DeYoung and video technician Jason Springer say they are exceptionally proud of what their students have achieved. They’ve seen some go on to land positions at CNN and “Good Morning America,” among other outlets.

The key, they said, is to let students guide BTR’s trajectory.

“We put the ball in their hands and say, ‘Hey it’s a great platform but it’s up to you how to use it,’” DeYoung said. “It’s pretty awesome to see what they come up with.”

Read more from Rockford: 
Hark! I hear she’s Teacher of the Year
What does it mean to be a Ram?

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Riley Kelley
Riley Kelley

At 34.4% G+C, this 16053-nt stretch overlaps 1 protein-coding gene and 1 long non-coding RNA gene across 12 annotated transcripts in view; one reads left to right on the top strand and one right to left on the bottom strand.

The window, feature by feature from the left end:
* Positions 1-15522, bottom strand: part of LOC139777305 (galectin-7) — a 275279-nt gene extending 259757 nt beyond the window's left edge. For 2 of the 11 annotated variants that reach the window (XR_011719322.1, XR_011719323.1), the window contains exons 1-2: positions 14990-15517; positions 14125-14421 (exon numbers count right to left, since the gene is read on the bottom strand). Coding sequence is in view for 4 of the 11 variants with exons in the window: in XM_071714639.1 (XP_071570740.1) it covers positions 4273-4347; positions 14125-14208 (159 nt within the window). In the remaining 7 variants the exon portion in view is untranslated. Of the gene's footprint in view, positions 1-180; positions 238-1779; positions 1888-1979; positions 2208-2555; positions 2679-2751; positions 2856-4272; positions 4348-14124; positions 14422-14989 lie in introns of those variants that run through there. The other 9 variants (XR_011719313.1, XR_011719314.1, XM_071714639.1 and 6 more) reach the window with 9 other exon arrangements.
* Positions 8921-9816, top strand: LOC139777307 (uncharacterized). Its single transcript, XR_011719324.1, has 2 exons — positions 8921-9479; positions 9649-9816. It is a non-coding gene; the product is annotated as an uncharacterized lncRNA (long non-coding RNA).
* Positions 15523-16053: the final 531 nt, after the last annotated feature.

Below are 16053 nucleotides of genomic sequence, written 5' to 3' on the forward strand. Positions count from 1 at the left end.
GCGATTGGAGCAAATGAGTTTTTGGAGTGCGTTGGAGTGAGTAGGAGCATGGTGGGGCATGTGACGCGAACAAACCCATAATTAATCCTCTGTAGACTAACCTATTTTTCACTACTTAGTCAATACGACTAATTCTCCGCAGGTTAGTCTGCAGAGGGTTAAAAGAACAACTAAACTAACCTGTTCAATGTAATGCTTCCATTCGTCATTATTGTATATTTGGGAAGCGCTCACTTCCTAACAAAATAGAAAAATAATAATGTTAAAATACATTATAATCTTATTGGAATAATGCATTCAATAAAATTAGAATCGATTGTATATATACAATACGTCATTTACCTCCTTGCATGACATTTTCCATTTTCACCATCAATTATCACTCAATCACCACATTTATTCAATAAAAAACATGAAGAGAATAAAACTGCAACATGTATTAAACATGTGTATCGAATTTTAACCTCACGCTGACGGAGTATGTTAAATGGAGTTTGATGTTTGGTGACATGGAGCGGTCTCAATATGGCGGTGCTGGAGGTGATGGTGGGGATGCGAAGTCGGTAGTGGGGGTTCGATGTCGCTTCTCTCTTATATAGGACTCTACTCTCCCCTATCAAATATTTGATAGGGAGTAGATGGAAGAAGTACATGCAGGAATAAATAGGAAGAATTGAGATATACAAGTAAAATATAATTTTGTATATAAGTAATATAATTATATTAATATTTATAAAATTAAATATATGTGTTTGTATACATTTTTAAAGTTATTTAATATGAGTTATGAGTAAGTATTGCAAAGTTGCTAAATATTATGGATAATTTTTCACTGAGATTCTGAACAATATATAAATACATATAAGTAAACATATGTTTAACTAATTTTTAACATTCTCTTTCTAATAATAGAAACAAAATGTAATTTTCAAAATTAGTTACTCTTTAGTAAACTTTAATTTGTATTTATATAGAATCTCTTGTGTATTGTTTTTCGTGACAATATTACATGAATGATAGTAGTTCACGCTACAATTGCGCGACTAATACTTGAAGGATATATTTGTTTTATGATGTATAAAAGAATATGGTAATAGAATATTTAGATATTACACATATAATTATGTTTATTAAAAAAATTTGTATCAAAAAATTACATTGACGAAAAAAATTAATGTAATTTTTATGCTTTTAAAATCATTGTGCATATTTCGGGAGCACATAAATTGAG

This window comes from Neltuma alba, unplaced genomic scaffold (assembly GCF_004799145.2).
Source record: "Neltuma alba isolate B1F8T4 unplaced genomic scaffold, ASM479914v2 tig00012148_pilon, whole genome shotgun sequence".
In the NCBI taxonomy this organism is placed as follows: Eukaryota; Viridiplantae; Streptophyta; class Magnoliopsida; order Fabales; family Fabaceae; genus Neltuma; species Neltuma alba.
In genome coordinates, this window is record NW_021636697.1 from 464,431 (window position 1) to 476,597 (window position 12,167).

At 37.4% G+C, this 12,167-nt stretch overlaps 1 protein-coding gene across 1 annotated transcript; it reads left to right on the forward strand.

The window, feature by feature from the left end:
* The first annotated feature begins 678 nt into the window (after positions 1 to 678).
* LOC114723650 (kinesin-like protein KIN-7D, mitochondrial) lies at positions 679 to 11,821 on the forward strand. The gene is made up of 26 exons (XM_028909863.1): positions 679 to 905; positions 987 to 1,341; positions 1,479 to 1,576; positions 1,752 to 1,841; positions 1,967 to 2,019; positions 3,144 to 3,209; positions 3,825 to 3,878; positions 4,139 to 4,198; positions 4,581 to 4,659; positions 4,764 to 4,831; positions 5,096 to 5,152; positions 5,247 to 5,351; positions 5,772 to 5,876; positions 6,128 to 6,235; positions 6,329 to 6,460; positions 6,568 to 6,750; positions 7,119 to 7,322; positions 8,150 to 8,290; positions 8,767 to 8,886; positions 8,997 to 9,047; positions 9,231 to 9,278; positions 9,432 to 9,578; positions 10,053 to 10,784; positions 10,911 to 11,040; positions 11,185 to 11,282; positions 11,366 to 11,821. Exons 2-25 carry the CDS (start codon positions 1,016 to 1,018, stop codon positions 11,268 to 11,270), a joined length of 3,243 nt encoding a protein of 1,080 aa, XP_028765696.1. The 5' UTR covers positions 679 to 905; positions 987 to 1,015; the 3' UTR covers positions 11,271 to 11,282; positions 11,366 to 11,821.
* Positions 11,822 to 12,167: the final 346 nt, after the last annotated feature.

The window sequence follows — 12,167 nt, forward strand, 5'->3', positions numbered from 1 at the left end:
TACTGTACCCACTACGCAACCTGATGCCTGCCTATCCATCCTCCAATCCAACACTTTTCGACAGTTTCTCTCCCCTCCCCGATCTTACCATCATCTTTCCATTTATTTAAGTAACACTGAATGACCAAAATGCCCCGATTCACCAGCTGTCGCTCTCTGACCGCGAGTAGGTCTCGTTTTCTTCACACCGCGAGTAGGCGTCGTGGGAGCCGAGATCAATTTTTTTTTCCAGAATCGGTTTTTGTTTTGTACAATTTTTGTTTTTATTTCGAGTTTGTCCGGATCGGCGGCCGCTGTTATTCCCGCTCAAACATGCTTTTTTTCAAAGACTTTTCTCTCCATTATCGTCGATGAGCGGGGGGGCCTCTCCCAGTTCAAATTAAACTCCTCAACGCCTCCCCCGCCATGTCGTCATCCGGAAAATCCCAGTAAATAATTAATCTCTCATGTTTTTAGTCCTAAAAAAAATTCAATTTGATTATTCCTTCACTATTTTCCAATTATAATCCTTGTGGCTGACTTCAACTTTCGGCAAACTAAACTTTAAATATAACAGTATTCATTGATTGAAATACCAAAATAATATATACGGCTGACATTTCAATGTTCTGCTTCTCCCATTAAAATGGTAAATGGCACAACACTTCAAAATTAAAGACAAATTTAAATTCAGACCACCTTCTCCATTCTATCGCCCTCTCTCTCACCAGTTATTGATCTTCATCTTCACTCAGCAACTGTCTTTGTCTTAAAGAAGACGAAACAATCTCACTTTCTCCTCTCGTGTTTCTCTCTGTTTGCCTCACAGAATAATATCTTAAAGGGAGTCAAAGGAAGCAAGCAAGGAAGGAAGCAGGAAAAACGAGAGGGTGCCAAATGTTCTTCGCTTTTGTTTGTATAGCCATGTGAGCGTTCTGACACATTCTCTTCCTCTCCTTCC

Riley Kelley is a reporter covering Cedar Springs, Grand Rapids, East Grand Rapids and Sparta school districts. An award-winning journalist, Riley spent eight years with the Ludington Daily News, reporting, copy editing, paginating and acting as editor for its weekly entertainment section. He also contributed to LDN’s sister publications, Oceana’s Herald-Journal and the White Lake Beacon. His reporting on issues in education and government has earned accolades from the Michigan Press Association and Michigan Associated Press Media Editors. Riley’s early work in journalism included a stint as an on-air news reporter for WMOM Radio, and work on the editorial staff of various student publications. Riley is a graduate of Grand Valley State University. He originally hails from western Washington.